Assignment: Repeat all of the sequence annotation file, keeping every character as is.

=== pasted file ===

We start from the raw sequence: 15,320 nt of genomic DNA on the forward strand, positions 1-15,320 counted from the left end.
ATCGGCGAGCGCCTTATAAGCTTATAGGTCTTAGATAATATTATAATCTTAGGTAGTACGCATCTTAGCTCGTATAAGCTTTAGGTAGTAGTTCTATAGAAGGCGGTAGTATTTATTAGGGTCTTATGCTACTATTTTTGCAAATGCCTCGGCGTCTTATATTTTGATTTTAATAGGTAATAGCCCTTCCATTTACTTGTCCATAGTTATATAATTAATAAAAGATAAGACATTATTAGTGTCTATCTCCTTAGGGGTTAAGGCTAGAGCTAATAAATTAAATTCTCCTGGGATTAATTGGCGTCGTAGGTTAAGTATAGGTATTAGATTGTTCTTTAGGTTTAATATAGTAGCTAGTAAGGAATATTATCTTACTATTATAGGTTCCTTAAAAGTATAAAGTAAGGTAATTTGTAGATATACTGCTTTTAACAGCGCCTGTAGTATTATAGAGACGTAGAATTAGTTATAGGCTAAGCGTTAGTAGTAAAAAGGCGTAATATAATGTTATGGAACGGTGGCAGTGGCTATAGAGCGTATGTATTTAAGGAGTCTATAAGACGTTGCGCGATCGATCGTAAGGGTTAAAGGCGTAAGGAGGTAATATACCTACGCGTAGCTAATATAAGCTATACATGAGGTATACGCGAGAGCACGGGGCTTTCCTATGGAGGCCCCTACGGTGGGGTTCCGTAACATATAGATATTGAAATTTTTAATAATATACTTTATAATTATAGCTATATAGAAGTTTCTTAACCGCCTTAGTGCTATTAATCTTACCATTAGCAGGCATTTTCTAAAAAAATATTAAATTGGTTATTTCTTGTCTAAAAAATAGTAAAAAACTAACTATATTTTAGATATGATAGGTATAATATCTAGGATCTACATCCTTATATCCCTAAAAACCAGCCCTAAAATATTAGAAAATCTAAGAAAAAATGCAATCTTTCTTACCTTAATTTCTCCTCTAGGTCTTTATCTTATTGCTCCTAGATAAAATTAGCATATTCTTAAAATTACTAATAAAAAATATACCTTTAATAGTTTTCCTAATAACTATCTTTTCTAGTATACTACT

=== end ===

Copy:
We start from the raw sequence: 15,320 nt of genomic DNA on the forward strand, positions 1-15,320 counted from the left end.
ATCGGCGAGCGCCTTATAAGCTTATAGGTCTTAGATAATATTATAATCTTAGGTAGTACGCATCTTAGCTCGTATAAGCTTTAGGTAGTAGTTCTATAGAAGGCGGTAGTATTTATTAGGGTCTTATGCTACTATTTTTGCAAATGCCTCGGCGTCTTATATTTTGATTTTAATAGGTAATAGCCCTTCCATTTACTTGTCCATAGTTATATAATTAATAAAAGATAAGACATTATTAGTGTCTATCTCCTTAGGGGTTAAGGCTAGAGCTAATAAATTAAATTCTCCTGGGATTAATTGGCGTCGTAGGTTAAGTATAGGTATTAGATTGTTCTTTAGGTTTAATATAGTAGCTAGTAAGGAATATTATCTTACTATTATAGGTTCCTTAAAAGTATAAAGTAAGGTAATTTGTAGATATACTGCTTTTAACAGCGCCTGTAGTATTATAGAGACGTAGAATTAGTTATAGGCTAAGCGTTAGTAGTAAAAAGGCGTAATATAATGTTATGGAACGGTGGCAGTGGCTATAGAGCGTATGTATTTAAGGAGTCTATAAGACGTTGCGCGATCGATCGTAAGGGTTAAAGGCGTAAGGAGGTAATATACCTACGCGTAGCTAATATAAGCTATACATGAGGTATACGCGAGAGCACGGGGCTTTCCTATGGAGGCCCCTACGGTGGGGTTCCGTAACATATAGATATTGAAATTTTTAATAATATACTTTATAATTATAGCTATATAGAAGTTTCTTAACCGCCTTAGTGCTATTAATCTTACCATTAGCAGGCATTTTCTAAAAAAATATTAAATTGGTTATTTCTTGTCTAAAAAATAGTAAAAAACTAACTATATTTTAGATATGATAGGTATAATATCTAGGATCTACATCCTTATATCCCTAAAAACCAGCCCTAAAATATTAGAAAATCTAAGAAAAAATGCAATCTTTCTTACCTTAATTTCTCCTCTAGGTCTTTATCTTATTGCTCCTAGATAAAATTAGCATATTCTTAAAATTACTAATAAAAAATATACCTTTAATAGTTTTCCTAATAACTATCTTTTCTAGTATACTACT